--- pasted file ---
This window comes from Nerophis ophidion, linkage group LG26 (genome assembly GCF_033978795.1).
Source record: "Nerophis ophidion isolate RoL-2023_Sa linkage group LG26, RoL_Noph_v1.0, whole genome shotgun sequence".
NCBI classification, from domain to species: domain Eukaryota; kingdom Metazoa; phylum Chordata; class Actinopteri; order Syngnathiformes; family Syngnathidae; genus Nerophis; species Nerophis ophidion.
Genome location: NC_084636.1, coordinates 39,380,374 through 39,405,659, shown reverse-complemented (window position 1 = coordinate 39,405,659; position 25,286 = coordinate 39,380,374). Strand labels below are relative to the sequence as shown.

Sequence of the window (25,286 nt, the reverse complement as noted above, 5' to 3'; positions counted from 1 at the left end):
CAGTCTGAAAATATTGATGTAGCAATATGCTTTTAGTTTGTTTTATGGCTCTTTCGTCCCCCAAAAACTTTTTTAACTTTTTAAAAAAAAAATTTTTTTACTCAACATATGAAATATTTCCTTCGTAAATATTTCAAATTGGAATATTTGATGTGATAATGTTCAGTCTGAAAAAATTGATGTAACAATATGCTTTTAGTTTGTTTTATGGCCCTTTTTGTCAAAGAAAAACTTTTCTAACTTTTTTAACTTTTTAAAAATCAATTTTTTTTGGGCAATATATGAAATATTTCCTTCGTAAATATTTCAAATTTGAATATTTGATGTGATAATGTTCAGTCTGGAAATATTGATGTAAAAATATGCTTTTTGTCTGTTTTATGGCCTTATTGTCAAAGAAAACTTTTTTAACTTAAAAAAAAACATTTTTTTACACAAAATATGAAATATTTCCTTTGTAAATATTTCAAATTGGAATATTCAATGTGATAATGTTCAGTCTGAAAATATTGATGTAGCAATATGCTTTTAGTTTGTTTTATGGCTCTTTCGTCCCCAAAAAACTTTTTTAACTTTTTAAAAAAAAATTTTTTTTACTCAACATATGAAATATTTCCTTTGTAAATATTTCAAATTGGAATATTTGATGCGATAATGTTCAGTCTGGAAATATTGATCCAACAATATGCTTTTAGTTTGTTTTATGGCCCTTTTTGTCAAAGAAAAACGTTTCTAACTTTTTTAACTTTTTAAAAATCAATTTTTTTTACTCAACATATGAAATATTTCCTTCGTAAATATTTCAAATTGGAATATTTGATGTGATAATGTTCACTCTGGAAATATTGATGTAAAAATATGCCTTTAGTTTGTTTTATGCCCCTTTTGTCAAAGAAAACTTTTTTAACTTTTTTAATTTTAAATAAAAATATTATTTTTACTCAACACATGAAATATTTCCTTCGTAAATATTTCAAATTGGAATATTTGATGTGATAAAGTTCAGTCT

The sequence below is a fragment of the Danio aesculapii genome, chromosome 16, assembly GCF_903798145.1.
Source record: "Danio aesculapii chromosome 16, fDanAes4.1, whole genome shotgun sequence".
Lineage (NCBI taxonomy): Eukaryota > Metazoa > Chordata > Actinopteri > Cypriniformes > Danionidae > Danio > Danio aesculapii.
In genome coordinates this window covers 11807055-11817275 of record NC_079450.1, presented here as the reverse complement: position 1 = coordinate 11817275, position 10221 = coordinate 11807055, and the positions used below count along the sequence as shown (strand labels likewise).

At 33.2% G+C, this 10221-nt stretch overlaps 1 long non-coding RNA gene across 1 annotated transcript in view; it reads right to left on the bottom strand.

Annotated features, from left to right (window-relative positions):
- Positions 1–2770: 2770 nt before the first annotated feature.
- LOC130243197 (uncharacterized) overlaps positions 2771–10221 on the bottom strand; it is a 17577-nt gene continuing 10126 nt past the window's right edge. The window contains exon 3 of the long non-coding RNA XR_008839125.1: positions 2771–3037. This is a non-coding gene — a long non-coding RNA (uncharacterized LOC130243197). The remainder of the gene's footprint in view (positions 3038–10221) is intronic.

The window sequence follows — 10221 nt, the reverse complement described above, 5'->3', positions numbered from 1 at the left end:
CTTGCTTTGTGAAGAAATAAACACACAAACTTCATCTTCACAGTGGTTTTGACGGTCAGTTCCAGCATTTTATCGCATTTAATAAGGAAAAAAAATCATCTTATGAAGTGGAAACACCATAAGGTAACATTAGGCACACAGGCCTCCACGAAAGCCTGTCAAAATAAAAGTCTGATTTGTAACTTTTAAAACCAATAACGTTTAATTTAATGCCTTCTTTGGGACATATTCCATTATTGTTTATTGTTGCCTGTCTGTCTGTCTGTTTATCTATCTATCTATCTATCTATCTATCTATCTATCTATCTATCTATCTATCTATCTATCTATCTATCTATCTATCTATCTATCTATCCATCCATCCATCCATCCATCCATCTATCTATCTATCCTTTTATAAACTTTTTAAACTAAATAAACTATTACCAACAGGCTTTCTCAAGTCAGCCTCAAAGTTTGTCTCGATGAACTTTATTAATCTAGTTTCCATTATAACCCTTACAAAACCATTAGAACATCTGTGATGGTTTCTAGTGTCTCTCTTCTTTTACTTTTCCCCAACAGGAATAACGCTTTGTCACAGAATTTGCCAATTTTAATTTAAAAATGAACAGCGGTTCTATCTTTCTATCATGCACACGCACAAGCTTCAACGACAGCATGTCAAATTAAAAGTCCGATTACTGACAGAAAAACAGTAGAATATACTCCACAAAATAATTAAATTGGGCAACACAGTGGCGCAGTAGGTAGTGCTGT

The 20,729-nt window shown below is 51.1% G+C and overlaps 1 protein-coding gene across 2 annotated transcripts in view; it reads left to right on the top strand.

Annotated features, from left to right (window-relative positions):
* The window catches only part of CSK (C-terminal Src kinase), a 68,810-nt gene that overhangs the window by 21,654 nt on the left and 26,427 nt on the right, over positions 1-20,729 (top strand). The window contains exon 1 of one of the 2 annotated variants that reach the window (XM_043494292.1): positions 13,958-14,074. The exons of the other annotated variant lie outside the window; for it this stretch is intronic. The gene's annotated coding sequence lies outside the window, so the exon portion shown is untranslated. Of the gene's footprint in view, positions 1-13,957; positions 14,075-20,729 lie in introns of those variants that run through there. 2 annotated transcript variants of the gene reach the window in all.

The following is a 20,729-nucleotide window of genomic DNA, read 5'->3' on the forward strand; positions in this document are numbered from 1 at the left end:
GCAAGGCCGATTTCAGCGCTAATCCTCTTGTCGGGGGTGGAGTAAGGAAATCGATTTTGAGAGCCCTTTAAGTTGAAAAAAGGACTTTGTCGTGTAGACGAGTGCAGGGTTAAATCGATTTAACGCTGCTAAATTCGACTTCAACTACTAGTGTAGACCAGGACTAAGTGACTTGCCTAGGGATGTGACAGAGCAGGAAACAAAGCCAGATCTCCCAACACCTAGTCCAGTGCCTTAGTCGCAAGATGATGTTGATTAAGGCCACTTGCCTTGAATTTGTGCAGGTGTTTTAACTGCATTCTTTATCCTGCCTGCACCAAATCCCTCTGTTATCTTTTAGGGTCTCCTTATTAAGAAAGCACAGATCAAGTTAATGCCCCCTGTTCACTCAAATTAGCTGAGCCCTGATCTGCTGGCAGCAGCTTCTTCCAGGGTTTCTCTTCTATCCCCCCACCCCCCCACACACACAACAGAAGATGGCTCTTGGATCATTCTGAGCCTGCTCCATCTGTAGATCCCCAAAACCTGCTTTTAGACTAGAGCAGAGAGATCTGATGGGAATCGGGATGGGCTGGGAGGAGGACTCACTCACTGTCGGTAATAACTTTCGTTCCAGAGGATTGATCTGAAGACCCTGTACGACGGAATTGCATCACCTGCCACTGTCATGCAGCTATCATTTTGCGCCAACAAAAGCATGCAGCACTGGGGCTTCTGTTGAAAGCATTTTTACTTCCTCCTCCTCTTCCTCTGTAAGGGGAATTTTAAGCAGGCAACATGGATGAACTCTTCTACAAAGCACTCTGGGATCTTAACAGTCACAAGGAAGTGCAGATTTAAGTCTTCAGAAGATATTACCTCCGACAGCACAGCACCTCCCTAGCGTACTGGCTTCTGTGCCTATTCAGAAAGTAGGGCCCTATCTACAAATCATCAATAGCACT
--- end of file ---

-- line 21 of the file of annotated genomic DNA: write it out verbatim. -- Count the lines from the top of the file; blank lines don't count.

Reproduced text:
GCAAGGCCGATTTCAGCGCTAATCCTCTTGTCGGGGGTGGAGTAAGGAAATCGATTTTGAGAGCCCTTTAAGTTGAAAAAAGGACTTTGTCGTGTAGACGAGTGCAGGGTTAAATCGATTTAACGCTGCTAAATTCGACTTCAACTACTAGTGTAGACCAGGACTAAGTGACTTGCCTAGGGATGTGACAGAGCAGGAAACAAAGCCAGATCTCCCAACACCTAGTCCAGTGCCTTAGTCGCAAGATGATGTTGATTAAGGCCACTTGCCTTGAATTTGTGCAGGTGTTTTAACTGCATTCTTTATCCTGCCTGCACCAAATCCCTCTGTTATCTTTTAGGGTCTCCTTATTAAGAAAGCACAGATCAAGTTAATGCCCCCTGTTCACTCAAATTAGCTGAGCCCTGATCTGCTGGCAGCAGCTTCTTCCAGGGTTTCTCTTCTATCCCCCCACCCCCCCACACACACAACAGAAGATGGCTCTTGGATCATTCTGAGCCTGCTCCATCTGTAGATCCCCAAAACCTGCTTTTAGACTAGAGCAGAGAGATCTGATGGGAATCGGGATGGGCTGGGAGGAGGACTCACTCACTGTCGGTAATAACTTTCGTTCCAGAGGATTGATCTGAAGACCCTGTACGACGGAATTGCATCACCTGCCACTGTCATGCAGCTATCATTTTGCGCCAACAAAAGCATGCAGCACTGGGGCTTCTGTTGAAAGCATTTTTACTTCCTCCTCCTCTTCCTCTGTAAGGGGAATTTTAAGCAGGCAACATGGATGAACTCTTCTACAAAGCACTCTGGGATCTTAACAGTCACAAGGAAGTGCAGATTTAAGTCTTCAGAAGATATTACCTCCGACAGCACAGCACCTCCCTAGCGTACTGGCTTCTGTGCCTATTCAGAAAGTAGGGCCCTATCTACAAATCATCAATAGCACT